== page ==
The corporate regulator has hit the reset button in a bid to repair its tarnished reputation after being accused of going soft on financial misconduct.
The Australian Securities and Investments Commission says its new approach is 'why not litigate?' after being criticised during the banking royal commission for rarely going to court to punish corporate misconduct.
A new enforcement division has been set up within ASIC's ranks, and it's also starting to publicly name and shame banks and other financial institutions for bad behaviour.
"If the firms or individuals we regulate do not (live up to community expectations), we have the will, the resources and the regulatory tools to hold them to account," ASIC chair James Shipton said in releasing the regulator's four-year plan on Wednesday.
It includes a renewed focus on tackling community harm from through the inappropriate sale of financial products and making sure enforcement action actually deters companies from wrongdoing.
ASIC is still looking at more than 30 case studies from the banking royal commission as well as 13 issues referred to the watchdog by the inquiry.
Earlier in August, ASIC revealed its enforcement investigations involving the country's six biggest financial institutions had increased 51 per cent since July last year.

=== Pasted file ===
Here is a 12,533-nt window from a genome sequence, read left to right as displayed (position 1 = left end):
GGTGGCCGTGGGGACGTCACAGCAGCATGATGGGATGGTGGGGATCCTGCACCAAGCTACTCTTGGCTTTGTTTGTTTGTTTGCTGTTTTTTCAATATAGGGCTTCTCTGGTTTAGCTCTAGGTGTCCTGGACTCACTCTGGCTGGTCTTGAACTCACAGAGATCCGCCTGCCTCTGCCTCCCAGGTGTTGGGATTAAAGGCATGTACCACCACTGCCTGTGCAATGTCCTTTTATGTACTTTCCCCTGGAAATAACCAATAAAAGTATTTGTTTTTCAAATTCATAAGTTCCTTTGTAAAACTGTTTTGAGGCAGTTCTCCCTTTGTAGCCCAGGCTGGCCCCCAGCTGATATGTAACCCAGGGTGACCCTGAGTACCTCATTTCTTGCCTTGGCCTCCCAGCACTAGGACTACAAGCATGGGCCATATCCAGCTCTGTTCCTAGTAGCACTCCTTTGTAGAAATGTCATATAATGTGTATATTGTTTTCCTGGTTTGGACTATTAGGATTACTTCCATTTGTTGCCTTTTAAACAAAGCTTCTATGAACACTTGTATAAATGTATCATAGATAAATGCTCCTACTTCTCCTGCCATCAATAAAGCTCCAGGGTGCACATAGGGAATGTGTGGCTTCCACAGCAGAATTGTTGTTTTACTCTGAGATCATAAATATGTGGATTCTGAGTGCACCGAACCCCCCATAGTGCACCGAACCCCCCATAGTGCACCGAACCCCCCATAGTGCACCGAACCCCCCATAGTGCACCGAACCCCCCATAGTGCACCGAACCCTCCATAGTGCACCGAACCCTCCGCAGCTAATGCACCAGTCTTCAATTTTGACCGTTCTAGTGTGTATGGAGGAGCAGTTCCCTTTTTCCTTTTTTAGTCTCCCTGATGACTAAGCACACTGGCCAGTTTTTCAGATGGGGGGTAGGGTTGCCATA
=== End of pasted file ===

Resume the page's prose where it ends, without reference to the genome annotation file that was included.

Investigations into the wealth management sector jumped by 206 per cent over the same period.
The banking royal commission lashed ASIC's habit of negotiating punishments with companies it was meant to be closely regulating.
"Misconduct is not deterred by requiring those who are found to have done wrong to do no more than pay compensation. And wrongdoing is not denounced by issuing a media release," royal commissioner Kenneth Hayne said in his findings released in February.
Last week ASIC launched civil action in the Federal Court against National Australia Bank over its controversial "introducer" program, accused of breaking credit laws.
The scheme paid people outside the bank - such including accountants, gym owners and real estate agents - commissions for successful lending referrals.
ASIC alleges the bank accepted information and documents, some of it false, from third parties not licensed to engage in credit activity.
Australian Associated Press